They at first decided to send him back to England, but when they issued him a summons, Williams sensed that his life was actually in danger and, leaving his wife and kids in Salem, escaped into the Massachusetts wilderness. For the next fourteen weeks, during the harsh winter, he was sustained by the care and kindness of Native Americans.
Life didn’t get a whole lot easier for him, however, when he emerged in the land south of Massachusetts and ultimately started Providence Plantation and what would later become the state of Rhode Island. For the next two decades, the surrounding New England colonies pressured and harassed, sometimes violently so, Williams and those who took up residence within his borders – all because Williams and his colony promoted “soul liberty” and welcomed people of all stripes and persuasions.
Yet he never relented. In fact, even till his last dying day he never relented. That last dying day came during a time of great poverty, after Native Americans in Rhode Island – many of whom Williams had personally helped for many years – wiped out his home and left him destitute. In a moment of sympathy, his old arch-nemesis Massachusetts offered to lift his banishment if he agreed not to disseminate or vent “any of his different opinions.”
But even to the end, instead of surrendering his convictions, he chose poverty.
It’s no wonder that, of Roger Williams, John M. Barry writes: “Roger Williams never conformed – not even as a child, for even his father had persecuted him for his beliefs as a young boy. Yet for all his conviction, for all his commitment to his own way, it was not certainty he had clung to much of his life. . . . As he had told [John] Winthrop so many years before, I desire not to sleep in security and dream of a nest which no hand can reach” (p. 345).
And such could be said of all of history’s great men. They didn’t stay on the sidelines, privately holding their convictions. They followed them to their logical conclusion, staring straight into the face of danger and putting it all on the line if that’s what it took.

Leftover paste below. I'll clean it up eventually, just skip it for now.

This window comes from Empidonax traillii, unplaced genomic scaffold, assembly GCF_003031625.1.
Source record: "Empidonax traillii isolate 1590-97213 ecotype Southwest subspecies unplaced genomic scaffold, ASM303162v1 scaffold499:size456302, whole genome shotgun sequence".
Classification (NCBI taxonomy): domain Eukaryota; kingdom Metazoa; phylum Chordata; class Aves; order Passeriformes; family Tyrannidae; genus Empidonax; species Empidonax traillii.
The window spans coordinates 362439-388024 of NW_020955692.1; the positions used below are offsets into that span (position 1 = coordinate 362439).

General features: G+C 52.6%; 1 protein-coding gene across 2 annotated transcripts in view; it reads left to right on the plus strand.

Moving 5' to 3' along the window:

It deserves mentioning, however, that these men didn’t themselves go courting persecution for persecution’s sake. They didn’t intentionally look for trouble. Their goal was not simply to try to incite people.
Their goal was to relentlessly pursue their convictions, come what may.
Neither did they stand on the periphery of society as outsiders or outcasts, unable to gain an audience. They didn’t simply shoot arrows from the outside, trying to pick people or ideas off. They used tact and got into the trenches with people, trying to capitalize – for the sake of their ideals – on the relationships they had cultivated. Again, Barry writes of Williams that when he interacted with his foes from Massachusetts, he was “subtle, charming, gracious, and yet determined” (p. 369).
All this inspires me with the idea that a life free from adversity and risk is not a life worth living. People who play it safe don’t make a difference. They may make a living, perhaps even make a name for themselves, but they don’t make much of an eternal difference.
It somewhat reminds me of what C. S. Lewis wrote about tithes and offerings – which he called “charities.” “If our charities,” he wrote in Mere Christianity, “do not at all pinch or hamper us, I should say they are too small” (p. 86). And if our convictions and ideas don’t challenge and disquiet the status quo – and as long as we’re this side of heaven there will be a status quo to challenge – then perhaps they’re also too small.
Indeed, people who merely flirt with ideas from ivory towers or quiet, idyllic pastorates, dispassionately and casually debating philosophical and theological minutiae, may tickle the intellect or the funny bone, but they don’t incite revolutions or revivals.
And that, to me, is no existence at all.